Land & Sea Conversation Circle at the World Environmental Education Congress

This September we had the opportunity to be presenters at the World Environmental Education Congress in Vancouver, BC. The lineup of plenary speakers was illustrious, including some of the most famous names associated with environmental issues, education and philosophy in Canada and beyond: Jeanette Armstrong, Wade Davis, David Suzuki, Tara Cullis, and Elizabeth May, among others.

On Monday, EartHand hosted a Community Outreach Session; delegates came to tour Means of Production Garden and Trillium North Park with us and play with some of our favourite materials and techniques. About half of the delegates who visited us were from Canada, and the others represented dry climates —  desert country in Wyoming and United Arab Emirates. It was fascinating to hear from them about the plants that they have and how they thought they might be able to incorporate some of what we do into their own practices.

On Tuesday we hosted a ‘Novel Format’ session at the convention centre. Sharon and I introduced ourselves and our practice; we brought in a big tarp full of stinging nettle and invited participants to learn how to crack the stems and release the fibre from the pith, creating long strands that will eventually be made into twine for a fish net as part of EartHand’s Land & Sea Project. Once everyone had got the knack of that, we went round introducing ourselves and embarked on a discussion about foraging best practices. We wanted to hear from this group of professional environmental educators how they approach issues of foraging, access, rights, responsibility, stewardship, etc in their own practices. Here are a few of the highlights, paraphrased from my notes:

  • Emphasizing ‘Regenerative Cycles’, and the importance of nourishing those cycles
  • “Social Contract” messages left in the environment, as in Braiding Sweetgrass, knotted grasses indicating “this patch has already been harvested.”
  • That there is an absence of social contract when it comes to the land — Tragedy of the commons — that ‘unowned’ in our culture means ‘exploitable by anyone, to any extent’. Who is accountable to whom? 
  • That the notion of ‘ownership’ is a very ‘boxed’ word in colonial culture, very specific; in indigenous communities the meaning is something more like “Responsible for the management of, in order that the resource continues to be available in perpetuity” 
  •  The more a practice is shared generously, the teachings of how to do something in a respectful way, the better things get.
  • “Ownership is the responsibility to pass on those teachings and caregiving and conduct”
  • There’s a word for a concept in Sḵwx̱wú7mesh that means more than law; it’s responsibility and conduct and way of being all in one
  • Teaching is the most important way of giving back.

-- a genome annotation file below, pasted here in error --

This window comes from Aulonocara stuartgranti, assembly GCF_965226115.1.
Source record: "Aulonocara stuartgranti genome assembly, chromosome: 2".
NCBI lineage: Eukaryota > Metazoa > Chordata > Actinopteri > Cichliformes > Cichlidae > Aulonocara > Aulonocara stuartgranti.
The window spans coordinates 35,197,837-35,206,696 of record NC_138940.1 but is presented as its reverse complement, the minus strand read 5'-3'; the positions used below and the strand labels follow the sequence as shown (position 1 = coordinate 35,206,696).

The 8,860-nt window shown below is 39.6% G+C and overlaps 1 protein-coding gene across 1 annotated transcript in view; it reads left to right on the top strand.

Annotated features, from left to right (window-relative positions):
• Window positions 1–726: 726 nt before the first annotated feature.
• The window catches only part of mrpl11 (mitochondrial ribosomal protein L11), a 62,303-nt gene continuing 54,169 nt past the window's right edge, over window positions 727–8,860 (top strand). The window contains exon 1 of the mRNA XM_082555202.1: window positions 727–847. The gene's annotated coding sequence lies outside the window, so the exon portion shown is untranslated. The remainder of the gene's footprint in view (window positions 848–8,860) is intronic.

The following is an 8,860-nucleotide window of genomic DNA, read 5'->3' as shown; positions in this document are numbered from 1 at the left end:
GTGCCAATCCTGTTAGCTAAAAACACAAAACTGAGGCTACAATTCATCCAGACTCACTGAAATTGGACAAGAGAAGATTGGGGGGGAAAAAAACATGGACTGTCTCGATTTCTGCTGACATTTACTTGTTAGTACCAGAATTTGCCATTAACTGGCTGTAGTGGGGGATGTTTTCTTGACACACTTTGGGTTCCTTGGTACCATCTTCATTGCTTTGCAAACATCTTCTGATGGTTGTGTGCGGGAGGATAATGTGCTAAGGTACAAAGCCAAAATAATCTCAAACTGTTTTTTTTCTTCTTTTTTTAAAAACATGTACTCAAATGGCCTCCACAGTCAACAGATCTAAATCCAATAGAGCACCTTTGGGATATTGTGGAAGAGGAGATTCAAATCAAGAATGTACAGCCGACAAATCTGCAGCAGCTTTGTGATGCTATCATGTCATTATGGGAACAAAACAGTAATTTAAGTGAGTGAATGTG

• Things are not just free for the taking, there must be reciprocity
  • Readiness for learning — not everyone may be ready to go out and forage; “When the student is ready, the teacher will appear.”
  • There is a goldrush mentality when it comes to mushroom picking, it’s ugly. Mushroom pickers will ‘hoard’ knowledge of their patches, but then they will share that knowledge when they meet others who are careful and respectful and honestly also seeking knowledge.
  • Urban foraging — I go pick nuts in parks, figs and plantain out of alleys; if it’s in an alley and I watch and see that it’s not being used by others, then I go and gather some. It’s about knowing my neighbourhood.
  • I have the privilege of having a vehicle, I can go around and gather 400lbs of apples from trees in my neighbourhood and still leave 600lbs on the ground rotting. 
  • Some things there is so much of — garlic mustard in Toronto is so plentiful that it’s beneficial to pick it, to help bring it back into balance.
  • RECIPROCITY — take a moment, a sacred moment before harvest. Say ‘Thank You’ in the language of the land. Brings us back to Wade Davis’s question, “What does it mean to be human and alive?”
  • “I’m grateful for the conversation, and don’t want it to end; can’t we just keep going?”
  • “Best novel format at this conference.”

 

One of the things that was most interesting to Sharon and I was how few of the participants actually know about the plants in the lands where they live, and how to work with them. Many of them spoke about how thrilled they were to gain knowledge of working with plants for fibre and weaving, and nettle in particular. One of our participants, Gillian Judson, has been so inspired by our session that she’s followed up with a post of her own based on what we did:

http://gillianjudson.edublogs.org/2017/09/14/a-conversation-circle-working-with-our-hands-engaging-in-dialogue-weec2017/

Finally, these comments from a participant at our session on Monday graciously summed up the feelings of many:

I would like to thank you all once again for a very rich day of learning, and the opportunity to slow down, to work with the earth and our hands, and to learn from each of you.
Your initiatives are inspiring and I am grateful for the opportunity to be introduced to your work and your community.
Throughout the day, we felt well taken care of even through a difficult few moments – as Maryum stated – these are the realities of the place and peoples lives, and we can not always predict how they will go. The “work” and the ability to create and learn helped to settle and to reconnect us.

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